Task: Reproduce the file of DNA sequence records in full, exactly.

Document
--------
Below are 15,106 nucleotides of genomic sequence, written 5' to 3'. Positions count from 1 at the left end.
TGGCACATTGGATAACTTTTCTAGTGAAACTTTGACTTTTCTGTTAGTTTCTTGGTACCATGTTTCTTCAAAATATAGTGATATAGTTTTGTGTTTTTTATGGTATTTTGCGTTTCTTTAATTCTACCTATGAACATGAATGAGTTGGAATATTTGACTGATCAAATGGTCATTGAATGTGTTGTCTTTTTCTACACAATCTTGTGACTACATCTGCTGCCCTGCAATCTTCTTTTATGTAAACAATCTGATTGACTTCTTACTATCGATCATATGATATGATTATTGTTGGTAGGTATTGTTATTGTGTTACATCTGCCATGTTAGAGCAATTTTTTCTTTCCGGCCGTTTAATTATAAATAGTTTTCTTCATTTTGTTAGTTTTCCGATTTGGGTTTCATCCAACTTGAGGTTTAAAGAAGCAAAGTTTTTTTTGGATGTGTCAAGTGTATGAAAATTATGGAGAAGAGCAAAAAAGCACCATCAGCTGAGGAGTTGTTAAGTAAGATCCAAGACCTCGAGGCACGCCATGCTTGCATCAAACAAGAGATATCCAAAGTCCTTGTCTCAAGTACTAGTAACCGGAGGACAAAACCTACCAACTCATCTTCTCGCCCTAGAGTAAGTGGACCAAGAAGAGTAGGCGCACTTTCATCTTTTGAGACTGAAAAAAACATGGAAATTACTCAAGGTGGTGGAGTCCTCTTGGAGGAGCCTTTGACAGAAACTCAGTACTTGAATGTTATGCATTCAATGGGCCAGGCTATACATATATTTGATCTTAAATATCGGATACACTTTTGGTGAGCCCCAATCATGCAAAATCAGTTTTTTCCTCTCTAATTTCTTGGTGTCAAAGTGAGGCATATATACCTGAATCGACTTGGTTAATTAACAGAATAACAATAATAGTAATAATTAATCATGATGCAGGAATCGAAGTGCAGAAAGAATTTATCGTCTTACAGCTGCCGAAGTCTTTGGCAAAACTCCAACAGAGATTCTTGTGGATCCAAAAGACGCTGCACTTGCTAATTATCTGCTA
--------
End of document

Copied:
Below are 15,106 nucleotides of genomic sequence, written 5' to 3'. Positions count from 1 at the left end.
TGGCACATTGGATAACTTTTCTAGTGAAACTTTGACTTTTCTGTTAGTTTCTTGGTACCATGTTTCTTCAAAATATAGTGATATAGTTTTGTGTTTTTTATGGTATTTTGCGTTTCTTTAATTCTACCTATGAACATGAATGAGTTGGAATATTTGACTGATCAAATGGTCATTGAATGTGTTGTCTTTTTCTACACAATCTTGTGACTACATCTGCTGCCCTGCAATCTTCTTTTATGTAAACAATCTGATTGACTTCTTACTATCGATCATATGATATGATTATTGTTGGTAGGTATTGTTATTGTGTTACATCTGCCATGTTAGAGCAATTTTTTCTTTCCGGCCGTTTAATTATAAATAGTTTTCTTCATTTTGTTAGTTTTCCGATTTGGGTTTCATCCAACTTGAGGTTTAAAGAAGCAAAGTTTTTTTTGGATGTGTCAAGTGTATGAAAATTATGGAGAAGAGCAAAAAAGCACCATCAGCTGAGGAGTTGTTAAGTAAGATCCAAGACCTCGAGGCACGCCATGCTTGCATCAAACAAGAGATATCCAAAGTCCTTGTCTCAAGTACTAGTAACCGGAGGACAAAACCTACCAACTCATCTTCTCGCCCTAGAGTAAGTGGACCAAGAAGAGTAGGCGCACTTTCATCTTTTGAGACTGAAAAAAACATGGAAATTACTCAAGGTGGTGGAGTCCTCTTGGAGGAGCCTTTGACAGAAACTCAGTACTTGAATGTTATGCATTCAATGGGCCAGGCTATACATATATTTGATCTTAAATATCGGATACACTTTTGGTGAGCCCCAATCATGCAAAATCAGTTTTTTCCTCTCTAATTTCTTGGTGTCAAAGTGAGGCATATATACCTGAATCGACTTGGTTAATTAACAGAATAACAATAATAGTAATAATTAATCATGATGCAGGAATCGAAGTGCAGAAAGAATTTATCGTCTTACAGCTGCCGAAGTCTTTGGCAAAACTCCAACAGAGATTCTTGTGGATCCAAAAGACGCTGCACTTGCTAATTATCTGCTA